"We noticed that foreign visitors often taste something 'traditional', like the aforementioned bryndzové halušky which is made in poor quality, with bad ingredients, and they then chalk up the 'interesting' taste to the character of Slovak food – which is not the case."
Dining out in Bratislava
For tips on finding the establishments turning out really good-quality meals, Bratilicious is a goldmine of reviews, photos and other info. "Bratilicious is a one-of-a-kind blog in Slovakia, due to the fact we don't blog about recipes or other standard foodie stuff much, and we sometimes don't care much for political correctness," Peter says. "Rather, we visit restaurants, bars and other places with our own money to spend, and if we like the place, we write about them in a matter-of-fact style and hopefully this will attract customers. It often does!"
Bratilicious was born out of a desire to help local independent restaurants and cafés that were trying to deliver really innovative, good-quality food, but lacked the marketing budget to attract customers and far too often ended up going bankrupt. As Peter explains, "We were frustrated about the whole gastro situation here in Bratislava… and started to think that maybe if we started writing about the good restaurants and provided that much-needed marketing, it could change the situation over time... and it actually did!"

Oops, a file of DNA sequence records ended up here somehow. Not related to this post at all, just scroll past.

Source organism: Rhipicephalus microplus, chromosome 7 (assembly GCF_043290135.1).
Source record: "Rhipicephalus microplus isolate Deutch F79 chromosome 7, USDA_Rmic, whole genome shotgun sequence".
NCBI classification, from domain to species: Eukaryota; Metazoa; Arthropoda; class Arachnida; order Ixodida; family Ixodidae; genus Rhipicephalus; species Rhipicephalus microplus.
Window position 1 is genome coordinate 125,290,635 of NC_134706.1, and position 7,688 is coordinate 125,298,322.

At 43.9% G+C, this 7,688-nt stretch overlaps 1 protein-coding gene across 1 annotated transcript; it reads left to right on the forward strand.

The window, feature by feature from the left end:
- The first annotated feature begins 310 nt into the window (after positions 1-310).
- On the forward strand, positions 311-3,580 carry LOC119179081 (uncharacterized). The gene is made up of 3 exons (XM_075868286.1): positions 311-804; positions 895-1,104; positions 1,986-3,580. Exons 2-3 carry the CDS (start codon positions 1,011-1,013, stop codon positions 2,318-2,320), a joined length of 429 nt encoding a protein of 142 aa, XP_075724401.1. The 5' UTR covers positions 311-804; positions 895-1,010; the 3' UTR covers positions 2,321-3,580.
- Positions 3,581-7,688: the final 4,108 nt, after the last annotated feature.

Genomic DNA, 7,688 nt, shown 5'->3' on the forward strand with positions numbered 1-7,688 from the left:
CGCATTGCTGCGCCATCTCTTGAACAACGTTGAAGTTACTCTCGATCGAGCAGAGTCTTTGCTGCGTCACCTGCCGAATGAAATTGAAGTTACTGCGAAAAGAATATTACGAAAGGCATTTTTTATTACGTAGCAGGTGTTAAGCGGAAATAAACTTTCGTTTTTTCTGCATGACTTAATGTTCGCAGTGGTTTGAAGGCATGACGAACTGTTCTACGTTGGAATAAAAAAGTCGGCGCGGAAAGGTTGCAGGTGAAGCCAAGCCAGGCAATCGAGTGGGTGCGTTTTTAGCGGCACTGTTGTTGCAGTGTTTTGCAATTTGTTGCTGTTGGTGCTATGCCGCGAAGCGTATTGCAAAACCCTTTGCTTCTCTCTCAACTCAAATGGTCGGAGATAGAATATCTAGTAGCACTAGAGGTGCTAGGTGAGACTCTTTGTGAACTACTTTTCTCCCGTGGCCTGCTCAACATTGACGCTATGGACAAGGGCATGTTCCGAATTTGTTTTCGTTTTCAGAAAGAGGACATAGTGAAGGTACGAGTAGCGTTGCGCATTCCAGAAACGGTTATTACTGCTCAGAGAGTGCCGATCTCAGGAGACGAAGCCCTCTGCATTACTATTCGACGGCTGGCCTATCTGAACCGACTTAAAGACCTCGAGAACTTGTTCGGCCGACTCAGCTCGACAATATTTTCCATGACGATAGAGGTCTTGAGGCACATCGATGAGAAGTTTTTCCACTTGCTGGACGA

So what changed? "People stopped being willing to pay big money for bad meals, and that began to change the whole culture," Peter says. "Right now the biggest restaurant trends in Bratislava are bistros, high-quality fast food, urban cafés and non-traditional restaurants.
"We'd say that Bratislava has a nice mix of everything right now. We've got very good Thai restaurants, Vietnamese bistros, Slovak and Hungarian restaurants, urban cafés, Italian bistros... so if you evade the tourist traps, you can actually enjoy a nice meal in Bratislava."
Peter's top five restaurants in Bratislava
"There are very nice restaurants providing Slovak food which is very tasty and made with love," Peter observes. Here are his top five: